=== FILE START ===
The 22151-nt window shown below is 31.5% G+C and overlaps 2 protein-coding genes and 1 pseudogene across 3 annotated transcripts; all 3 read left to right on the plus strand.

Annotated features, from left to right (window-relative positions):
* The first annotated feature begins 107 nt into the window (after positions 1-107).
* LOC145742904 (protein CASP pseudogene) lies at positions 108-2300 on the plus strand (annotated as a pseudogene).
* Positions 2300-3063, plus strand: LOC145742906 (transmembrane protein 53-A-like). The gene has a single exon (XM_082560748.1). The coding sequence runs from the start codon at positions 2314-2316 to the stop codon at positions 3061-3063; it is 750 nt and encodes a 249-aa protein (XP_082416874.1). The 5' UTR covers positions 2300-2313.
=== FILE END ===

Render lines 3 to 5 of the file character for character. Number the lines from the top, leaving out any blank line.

* The first annotated feature begins 107 nt into the window (after positions 1-107).
* LOC145742904 (protein CASP pseudogene) lies at positions 108-2300 on the plus strand (annotated as a pseudogene).
* Positions 2300-3063, plus strand: LOC145742906 (transmembrane protein 53-A-like). The gene has a single exon (XM_082560748.1). The coding sequence runs from the start codon at positions 2314-2316 to the stop codon at positions 3061-3063; it is 750 nt and encodes a 249-aa protein (XP_082416874.1). The 5' UTR covers positions 2300-2313.